This year Johnson has hit .308 (8-for-26) against left-handed pitchers and just .174 against right-handed pitchers. Dating back to the beginning of the 2008 season, the 27-year-old second baseman has hit .330 (58-for-176) against left-handed pitchers and .260 (115-for-443) against right-handed pitchers. <p>
Anderson delcines rehab: Like I’ve said in the past, Garret Anderson is a nice guy who had a nice career with the Angels. But as time passes, he simply gives more reason to reason to wonder how motivated he is to play in Atlanta.
I can understand that he has a reserved personality that makes it difficult to truly understand his passion. But given a chance to at least prove his motivation through actions, he still leads you to simply shake your head and wonder what he’ll provide when he’s activated from the disabled list on Tuesday.
Per his right, Anderson declined the Braves request to see some live pitching during a Minor League rehab stint with Triple-A Gwinnett. Nobody was asking him to fly to some scenic Minor League town. He would have simply needed to drive about 20-30 minutes north on I-85 to get a few at-bats.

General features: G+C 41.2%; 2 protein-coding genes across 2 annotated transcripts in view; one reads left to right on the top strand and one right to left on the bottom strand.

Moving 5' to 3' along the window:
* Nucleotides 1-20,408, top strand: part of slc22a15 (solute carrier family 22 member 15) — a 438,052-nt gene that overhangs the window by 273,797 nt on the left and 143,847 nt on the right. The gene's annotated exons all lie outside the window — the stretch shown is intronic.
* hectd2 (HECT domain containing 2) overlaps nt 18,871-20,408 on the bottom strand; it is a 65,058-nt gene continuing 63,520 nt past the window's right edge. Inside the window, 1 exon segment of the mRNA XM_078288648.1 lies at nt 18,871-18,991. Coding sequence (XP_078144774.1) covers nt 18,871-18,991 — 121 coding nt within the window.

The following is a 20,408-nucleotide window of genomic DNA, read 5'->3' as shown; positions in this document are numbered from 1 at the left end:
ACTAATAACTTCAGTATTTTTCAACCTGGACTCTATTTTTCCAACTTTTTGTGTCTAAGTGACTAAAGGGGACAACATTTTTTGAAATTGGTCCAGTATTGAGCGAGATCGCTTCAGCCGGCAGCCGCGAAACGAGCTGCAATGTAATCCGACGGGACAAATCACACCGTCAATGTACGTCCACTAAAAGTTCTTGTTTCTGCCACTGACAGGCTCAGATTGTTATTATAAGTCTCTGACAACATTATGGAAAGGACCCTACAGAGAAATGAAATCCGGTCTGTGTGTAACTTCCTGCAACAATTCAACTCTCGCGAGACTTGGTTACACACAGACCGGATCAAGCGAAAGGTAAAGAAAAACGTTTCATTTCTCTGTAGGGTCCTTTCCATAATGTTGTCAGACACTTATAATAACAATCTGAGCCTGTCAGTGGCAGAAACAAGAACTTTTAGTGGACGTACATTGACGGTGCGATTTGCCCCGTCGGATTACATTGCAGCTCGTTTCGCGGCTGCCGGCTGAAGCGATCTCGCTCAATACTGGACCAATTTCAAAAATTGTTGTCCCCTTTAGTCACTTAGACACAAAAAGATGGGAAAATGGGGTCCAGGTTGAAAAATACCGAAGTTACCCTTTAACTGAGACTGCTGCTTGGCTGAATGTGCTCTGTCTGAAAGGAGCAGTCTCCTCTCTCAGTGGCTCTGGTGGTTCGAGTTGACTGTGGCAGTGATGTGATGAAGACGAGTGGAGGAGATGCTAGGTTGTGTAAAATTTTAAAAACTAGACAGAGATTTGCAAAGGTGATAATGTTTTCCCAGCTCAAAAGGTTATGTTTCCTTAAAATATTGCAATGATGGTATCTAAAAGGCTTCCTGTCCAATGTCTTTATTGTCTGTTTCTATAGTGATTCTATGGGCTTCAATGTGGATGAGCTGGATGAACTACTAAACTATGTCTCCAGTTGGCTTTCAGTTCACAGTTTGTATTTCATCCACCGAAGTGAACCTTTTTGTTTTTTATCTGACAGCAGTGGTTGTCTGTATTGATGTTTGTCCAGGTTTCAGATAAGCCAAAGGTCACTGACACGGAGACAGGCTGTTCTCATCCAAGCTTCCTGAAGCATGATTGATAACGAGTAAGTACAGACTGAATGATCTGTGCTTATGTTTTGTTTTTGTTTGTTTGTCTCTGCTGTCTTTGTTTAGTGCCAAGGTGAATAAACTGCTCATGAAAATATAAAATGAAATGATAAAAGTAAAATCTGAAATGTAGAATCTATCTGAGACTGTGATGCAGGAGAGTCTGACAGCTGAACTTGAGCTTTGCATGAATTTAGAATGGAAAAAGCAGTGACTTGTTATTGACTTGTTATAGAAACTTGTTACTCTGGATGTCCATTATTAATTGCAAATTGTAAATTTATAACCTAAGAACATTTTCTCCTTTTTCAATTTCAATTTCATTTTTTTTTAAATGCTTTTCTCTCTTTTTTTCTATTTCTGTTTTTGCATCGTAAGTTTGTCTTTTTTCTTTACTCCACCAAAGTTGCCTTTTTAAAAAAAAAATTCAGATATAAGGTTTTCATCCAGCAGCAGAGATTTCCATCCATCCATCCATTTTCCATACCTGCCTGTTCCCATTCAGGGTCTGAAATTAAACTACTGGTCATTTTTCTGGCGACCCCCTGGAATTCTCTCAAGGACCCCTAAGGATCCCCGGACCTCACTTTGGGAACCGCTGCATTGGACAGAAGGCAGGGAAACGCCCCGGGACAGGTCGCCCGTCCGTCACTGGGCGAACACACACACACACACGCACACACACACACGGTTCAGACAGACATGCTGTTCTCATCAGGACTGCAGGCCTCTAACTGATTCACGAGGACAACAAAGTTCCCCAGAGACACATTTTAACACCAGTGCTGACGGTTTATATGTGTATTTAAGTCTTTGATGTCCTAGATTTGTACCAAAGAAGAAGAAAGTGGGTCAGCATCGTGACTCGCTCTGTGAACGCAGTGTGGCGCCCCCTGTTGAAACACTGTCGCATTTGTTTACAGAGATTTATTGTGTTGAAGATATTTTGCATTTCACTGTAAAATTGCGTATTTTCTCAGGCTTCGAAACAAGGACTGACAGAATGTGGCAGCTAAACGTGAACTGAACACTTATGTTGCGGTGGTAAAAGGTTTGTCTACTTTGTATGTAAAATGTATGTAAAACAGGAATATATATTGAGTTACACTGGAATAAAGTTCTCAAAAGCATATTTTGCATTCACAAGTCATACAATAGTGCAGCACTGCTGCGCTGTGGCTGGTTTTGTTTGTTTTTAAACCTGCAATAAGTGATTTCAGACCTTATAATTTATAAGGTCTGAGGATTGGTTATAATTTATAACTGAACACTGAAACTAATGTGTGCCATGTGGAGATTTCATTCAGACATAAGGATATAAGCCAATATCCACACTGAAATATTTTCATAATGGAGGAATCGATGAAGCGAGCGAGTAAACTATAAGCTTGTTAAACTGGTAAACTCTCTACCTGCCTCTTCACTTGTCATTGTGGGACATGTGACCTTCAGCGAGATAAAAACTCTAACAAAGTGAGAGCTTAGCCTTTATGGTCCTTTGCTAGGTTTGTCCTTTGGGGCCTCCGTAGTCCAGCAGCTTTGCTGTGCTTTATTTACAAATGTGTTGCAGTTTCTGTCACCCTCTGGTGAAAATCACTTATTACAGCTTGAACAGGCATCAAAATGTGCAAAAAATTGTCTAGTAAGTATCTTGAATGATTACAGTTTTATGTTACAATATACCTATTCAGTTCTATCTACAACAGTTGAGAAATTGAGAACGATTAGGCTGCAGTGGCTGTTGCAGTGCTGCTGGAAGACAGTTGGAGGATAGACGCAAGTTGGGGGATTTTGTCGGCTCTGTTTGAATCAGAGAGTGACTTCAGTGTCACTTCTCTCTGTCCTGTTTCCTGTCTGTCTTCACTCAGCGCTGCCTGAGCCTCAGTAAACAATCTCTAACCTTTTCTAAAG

Is that asking too much from a guy who has registered a total of 49 plate appearances since the American League Division Series concluded last year?
Kenshin set to pitch: When a lengthy rain delay limited Jair Jurrjens to two innings on Saturday, there was reason to at least wonder if the Braves might opt to bring him back to start in place of Kenshin Kawakami on Tuesday against the Mets.
But Kawakami has provided the Braves every reason to beleive that his right shoulder is feeling good enough to make Tuesday’s start. The 33-year-old right-hander hasn’t pitched since allowing eight earned runs in 4 2/3 innings against the Reds on April 26.
If you are not complaining, then you are not watching. Or is it more appropriate to say, if you are not complaining, then you are not blogging?
Whatever the case, even if the Braves had started this season 11-4 (as opposed to 7-8), we’d all still be voicing our concerns about a specific aspect or aspects of the club. To truly enjoy the splendor of a 162-game season, you basically have to treat every day like a new episode of “24″.